Advanced search

Anyone got a timetable for key stage 1 they are happy to share?

(6 Posts)
onthemoveyetagain Fri 09-Sep-11 21:57:41

Hi all,

Does anyone have a weekly timetable they would be happy to share? My children are 4 and 6.

I am just starting to home-educate and am trying to think of all the subjects I need to cover each week. I wondered if anyone could help me before I go and re-invent the wheel!! Thank you!

Sonriente Sun 11-Sep-11 20:30:34

I signed up to the Hamilton trust which has lesson plans and resources. It's about £25 for a year.

Teachermumof3 Sun 11-Sep-11 20:50:18

Yes, I don't mind. What's your email address and I'll send one?

onthemoveyetagain Sun 11-Sep-11 22:44:38

Thank you for your posts! My email address is I have drafted up one tonight which looks ok but would really appreciate a look at someone else's who is more experienced here!!

SDeuchars Mon 12-Sep-11 08:00:39

You may want to report your last post and have it removed by MNHQ because you have included your email address. It is safer to click "Message poster" and send a PM to someone with your address, rather than making it public.

You probably know this, but there are no specific subjects you need to cover each week. With 4 and 6 year olds, I'd recommend following your children's interests and going for depth rather than breadth. One of the advantages of home-educating is that you do not need to follow the National (or any other) curriculum so you can do things as they come up or that are specific to your family.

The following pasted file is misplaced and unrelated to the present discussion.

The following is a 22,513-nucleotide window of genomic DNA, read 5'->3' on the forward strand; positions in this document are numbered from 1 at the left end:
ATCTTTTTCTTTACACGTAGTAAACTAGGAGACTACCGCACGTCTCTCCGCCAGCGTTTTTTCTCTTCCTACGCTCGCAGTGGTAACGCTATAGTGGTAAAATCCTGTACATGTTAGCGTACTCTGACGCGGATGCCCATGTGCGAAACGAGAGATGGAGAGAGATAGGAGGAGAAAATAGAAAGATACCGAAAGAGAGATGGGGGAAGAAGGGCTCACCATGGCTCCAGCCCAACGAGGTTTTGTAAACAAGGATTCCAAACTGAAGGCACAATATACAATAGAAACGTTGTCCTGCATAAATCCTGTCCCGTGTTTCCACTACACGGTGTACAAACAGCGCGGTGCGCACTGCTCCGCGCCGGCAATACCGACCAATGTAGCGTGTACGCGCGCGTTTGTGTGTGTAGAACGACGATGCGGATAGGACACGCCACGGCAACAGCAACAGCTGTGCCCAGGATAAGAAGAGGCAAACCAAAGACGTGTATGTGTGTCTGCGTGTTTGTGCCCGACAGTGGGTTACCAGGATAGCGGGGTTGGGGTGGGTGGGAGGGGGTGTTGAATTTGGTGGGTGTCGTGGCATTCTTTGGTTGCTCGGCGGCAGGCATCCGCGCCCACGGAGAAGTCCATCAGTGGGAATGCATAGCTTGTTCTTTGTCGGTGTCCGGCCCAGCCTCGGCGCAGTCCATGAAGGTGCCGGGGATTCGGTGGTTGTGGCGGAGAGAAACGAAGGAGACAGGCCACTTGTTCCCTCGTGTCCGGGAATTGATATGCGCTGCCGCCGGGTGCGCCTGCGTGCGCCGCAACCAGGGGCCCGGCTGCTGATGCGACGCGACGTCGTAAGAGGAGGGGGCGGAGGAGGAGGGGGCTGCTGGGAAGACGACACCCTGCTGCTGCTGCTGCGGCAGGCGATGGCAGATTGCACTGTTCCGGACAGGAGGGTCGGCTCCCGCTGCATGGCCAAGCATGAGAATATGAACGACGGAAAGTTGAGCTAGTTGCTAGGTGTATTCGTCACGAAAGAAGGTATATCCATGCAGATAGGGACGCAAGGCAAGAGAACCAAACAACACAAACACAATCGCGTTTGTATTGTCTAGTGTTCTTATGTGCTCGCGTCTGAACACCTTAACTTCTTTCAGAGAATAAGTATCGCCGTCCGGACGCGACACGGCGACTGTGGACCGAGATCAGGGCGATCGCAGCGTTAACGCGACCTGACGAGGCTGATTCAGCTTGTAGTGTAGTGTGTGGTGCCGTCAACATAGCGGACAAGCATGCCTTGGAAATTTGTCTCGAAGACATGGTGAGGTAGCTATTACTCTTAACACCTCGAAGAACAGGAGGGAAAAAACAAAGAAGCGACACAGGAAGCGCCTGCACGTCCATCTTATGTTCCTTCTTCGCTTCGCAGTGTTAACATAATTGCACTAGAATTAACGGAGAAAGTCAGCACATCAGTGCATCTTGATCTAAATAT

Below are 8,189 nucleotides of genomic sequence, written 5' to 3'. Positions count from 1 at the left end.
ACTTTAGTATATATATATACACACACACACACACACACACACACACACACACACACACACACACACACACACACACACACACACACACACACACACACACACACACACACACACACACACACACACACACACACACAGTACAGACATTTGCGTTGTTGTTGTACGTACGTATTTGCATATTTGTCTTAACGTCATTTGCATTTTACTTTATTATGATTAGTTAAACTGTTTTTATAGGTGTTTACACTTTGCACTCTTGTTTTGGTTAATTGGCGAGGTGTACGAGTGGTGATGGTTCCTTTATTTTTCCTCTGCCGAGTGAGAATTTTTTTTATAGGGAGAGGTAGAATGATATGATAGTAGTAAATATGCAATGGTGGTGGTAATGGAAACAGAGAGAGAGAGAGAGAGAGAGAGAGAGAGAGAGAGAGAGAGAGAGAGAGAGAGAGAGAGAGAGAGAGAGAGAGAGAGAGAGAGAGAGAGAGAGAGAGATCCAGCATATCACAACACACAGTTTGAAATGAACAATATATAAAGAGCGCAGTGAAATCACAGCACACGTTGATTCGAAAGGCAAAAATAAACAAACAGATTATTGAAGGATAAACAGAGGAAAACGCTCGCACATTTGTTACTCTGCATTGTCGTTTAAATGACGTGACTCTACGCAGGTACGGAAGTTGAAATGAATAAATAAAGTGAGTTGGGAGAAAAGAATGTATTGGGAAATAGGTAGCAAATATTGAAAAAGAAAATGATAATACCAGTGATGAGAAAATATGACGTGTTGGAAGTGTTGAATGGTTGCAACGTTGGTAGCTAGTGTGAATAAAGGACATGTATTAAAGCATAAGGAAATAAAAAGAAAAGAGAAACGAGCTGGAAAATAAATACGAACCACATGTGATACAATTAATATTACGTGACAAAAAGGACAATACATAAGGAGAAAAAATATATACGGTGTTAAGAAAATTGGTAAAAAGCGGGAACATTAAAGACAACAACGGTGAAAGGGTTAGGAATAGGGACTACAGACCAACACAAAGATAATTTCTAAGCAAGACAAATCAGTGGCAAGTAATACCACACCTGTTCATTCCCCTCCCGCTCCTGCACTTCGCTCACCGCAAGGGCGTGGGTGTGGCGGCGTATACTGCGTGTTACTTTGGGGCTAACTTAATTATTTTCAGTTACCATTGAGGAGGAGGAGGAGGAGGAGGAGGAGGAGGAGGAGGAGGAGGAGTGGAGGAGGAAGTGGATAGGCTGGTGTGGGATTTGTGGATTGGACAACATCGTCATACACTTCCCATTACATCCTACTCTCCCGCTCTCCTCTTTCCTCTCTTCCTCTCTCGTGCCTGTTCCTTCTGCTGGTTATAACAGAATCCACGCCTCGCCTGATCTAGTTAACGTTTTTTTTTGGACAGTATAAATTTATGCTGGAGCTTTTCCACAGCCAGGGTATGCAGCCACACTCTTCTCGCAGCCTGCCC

For example, if you have family elsewhere in the world, it might be important to you to learn the language of that country.

When my DC were that age, it was important to us to do craft and cookery so that the DC knew internally from a very young age that making things has intrinsic value. Craft and cookery involve a lot of practical mathematics. We also did a lot of reading but almost nothing that would look like schoolwork.

Many long-term home-educators can assure you that this is not a risk - with only two children, you have plenty of time to cover the formal requirements for exams (for example) without having to go through the repetition that schools need because they are working with 30 at a time.

FWIW, both my DC started Open University at 13-14 and DD is about to start her second year of a law degree.

Betelguese Mon 12-Sep-11 12:18:27

Message withdrawn at poster's request.

Join the discussion

Join the discussion

Registering is free, easy, and means you can join in the discussion, get discounts, win prizes and lots more.

Register now